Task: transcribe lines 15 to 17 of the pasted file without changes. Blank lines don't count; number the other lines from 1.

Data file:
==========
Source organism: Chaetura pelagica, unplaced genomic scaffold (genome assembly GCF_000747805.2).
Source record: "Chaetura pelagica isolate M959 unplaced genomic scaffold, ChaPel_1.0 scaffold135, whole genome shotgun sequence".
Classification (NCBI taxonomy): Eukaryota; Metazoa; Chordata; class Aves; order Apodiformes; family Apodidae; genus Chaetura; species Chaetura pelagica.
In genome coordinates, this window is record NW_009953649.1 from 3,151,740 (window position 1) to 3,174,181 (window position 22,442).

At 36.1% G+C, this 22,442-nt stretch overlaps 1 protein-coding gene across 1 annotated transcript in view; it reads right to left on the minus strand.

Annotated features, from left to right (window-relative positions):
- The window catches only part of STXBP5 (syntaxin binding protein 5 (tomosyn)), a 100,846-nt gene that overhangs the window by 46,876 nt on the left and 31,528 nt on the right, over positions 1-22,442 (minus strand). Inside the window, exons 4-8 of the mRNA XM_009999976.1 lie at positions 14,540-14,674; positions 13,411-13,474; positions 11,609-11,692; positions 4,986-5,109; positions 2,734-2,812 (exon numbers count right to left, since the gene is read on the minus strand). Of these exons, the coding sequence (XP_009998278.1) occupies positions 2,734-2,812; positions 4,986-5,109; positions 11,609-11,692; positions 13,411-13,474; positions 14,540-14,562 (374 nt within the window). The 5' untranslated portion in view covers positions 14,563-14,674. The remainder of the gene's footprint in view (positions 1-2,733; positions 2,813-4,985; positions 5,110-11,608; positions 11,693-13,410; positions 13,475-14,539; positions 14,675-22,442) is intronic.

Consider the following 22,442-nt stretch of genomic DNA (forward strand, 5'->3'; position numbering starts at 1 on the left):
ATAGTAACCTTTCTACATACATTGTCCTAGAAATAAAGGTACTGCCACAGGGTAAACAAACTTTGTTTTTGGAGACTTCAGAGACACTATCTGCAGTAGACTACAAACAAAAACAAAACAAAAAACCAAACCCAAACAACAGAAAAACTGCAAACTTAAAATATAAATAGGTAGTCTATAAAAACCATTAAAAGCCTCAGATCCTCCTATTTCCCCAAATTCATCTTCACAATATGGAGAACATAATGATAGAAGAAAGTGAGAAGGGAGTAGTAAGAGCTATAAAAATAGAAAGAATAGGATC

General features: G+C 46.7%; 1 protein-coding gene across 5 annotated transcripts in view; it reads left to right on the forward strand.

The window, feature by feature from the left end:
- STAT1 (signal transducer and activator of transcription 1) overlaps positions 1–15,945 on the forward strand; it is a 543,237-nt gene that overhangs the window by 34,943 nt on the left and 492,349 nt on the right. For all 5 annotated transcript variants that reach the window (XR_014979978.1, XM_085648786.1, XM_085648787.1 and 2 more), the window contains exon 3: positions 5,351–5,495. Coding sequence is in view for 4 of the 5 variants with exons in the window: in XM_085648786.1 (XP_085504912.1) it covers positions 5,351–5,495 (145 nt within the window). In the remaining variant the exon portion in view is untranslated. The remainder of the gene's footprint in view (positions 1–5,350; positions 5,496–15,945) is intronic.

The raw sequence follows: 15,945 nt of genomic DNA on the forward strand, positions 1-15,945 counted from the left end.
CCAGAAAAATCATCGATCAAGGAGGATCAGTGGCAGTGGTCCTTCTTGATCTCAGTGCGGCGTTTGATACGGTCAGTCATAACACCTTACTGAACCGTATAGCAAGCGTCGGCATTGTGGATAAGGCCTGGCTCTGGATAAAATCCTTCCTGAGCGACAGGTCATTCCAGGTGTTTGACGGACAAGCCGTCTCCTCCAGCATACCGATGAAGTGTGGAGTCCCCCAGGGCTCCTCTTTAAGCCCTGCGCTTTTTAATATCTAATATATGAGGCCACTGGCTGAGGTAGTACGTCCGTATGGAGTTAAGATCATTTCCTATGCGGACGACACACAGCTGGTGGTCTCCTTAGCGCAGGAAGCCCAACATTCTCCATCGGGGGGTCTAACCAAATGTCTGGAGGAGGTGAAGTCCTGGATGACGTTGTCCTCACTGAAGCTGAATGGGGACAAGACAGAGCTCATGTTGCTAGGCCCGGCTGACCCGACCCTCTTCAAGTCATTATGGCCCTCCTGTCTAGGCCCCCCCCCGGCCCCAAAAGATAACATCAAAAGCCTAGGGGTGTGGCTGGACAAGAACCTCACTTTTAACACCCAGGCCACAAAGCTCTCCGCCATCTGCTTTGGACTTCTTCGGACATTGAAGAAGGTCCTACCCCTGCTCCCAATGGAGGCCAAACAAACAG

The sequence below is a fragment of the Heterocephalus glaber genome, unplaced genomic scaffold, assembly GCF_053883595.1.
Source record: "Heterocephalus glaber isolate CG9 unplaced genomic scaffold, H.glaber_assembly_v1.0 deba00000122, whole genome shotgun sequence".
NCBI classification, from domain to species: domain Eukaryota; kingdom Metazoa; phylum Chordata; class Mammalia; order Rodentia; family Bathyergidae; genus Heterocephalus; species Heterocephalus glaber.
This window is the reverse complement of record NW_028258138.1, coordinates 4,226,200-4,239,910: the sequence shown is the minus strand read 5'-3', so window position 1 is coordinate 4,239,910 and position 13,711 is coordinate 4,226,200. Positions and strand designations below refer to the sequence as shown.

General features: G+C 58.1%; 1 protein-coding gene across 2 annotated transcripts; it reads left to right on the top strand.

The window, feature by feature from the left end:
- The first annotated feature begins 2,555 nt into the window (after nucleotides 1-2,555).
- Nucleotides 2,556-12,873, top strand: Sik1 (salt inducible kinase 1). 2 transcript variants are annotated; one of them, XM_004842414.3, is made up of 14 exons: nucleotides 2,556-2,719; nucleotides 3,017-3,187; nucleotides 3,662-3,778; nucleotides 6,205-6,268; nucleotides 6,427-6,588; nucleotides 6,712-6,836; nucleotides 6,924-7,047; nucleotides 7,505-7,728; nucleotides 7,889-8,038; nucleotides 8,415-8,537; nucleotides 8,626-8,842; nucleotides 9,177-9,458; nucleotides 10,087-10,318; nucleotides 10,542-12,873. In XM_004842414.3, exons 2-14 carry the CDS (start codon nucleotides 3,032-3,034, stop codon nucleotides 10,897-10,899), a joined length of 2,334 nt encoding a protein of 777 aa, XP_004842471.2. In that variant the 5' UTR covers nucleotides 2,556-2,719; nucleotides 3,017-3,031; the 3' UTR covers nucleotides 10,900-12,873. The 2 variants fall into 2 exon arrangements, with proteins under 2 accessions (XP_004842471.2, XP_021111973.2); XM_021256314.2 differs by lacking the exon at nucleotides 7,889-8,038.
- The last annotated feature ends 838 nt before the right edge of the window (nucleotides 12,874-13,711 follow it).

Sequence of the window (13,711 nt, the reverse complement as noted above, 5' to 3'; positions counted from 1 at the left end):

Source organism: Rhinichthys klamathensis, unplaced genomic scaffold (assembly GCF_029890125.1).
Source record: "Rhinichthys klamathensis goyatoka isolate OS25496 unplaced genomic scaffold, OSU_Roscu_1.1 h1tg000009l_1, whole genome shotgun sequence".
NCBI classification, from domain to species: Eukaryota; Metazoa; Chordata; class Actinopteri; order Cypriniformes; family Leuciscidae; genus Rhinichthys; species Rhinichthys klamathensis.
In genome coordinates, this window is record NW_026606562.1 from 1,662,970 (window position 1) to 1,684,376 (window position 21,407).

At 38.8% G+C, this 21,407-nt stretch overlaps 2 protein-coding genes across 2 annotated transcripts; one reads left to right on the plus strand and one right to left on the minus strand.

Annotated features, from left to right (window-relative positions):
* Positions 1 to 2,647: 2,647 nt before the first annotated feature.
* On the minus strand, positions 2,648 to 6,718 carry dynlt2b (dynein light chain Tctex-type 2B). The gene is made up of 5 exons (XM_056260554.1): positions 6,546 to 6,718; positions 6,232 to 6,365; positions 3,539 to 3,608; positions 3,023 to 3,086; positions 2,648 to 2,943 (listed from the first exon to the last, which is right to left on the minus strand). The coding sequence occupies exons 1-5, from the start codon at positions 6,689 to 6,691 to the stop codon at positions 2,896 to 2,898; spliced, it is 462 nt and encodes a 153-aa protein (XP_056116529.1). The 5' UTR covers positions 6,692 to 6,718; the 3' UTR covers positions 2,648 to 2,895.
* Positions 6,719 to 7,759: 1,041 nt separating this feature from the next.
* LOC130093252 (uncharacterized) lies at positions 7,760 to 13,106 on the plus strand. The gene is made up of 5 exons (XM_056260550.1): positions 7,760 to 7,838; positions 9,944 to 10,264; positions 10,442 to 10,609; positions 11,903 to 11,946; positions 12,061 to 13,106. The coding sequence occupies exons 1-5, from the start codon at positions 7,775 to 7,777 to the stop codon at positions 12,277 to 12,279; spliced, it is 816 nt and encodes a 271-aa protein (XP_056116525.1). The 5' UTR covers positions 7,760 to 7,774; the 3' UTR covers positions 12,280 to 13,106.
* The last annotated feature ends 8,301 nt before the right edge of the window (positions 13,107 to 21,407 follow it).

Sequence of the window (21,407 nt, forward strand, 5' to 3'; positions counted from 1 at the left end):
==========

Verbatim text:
The sequence below is a fragment of the Heterocephalus glaber genome, unplaced genomic scaffold, assembly GCF_053883595.1.
Source record: "Heterocephalus glaber isolate CG9 unplaced genomic scaffold, H.glaber_assembly_v1.0 deba00000122, whole genome shotgun sequence".
NCBI classification, from domain to species: domain Eukaryota; kingdom Metazoa; phylum Chordata; class Mammalia; order Rodentia; family Bathyergidae; genus Heterocephalus; species Heterocephalus glaber.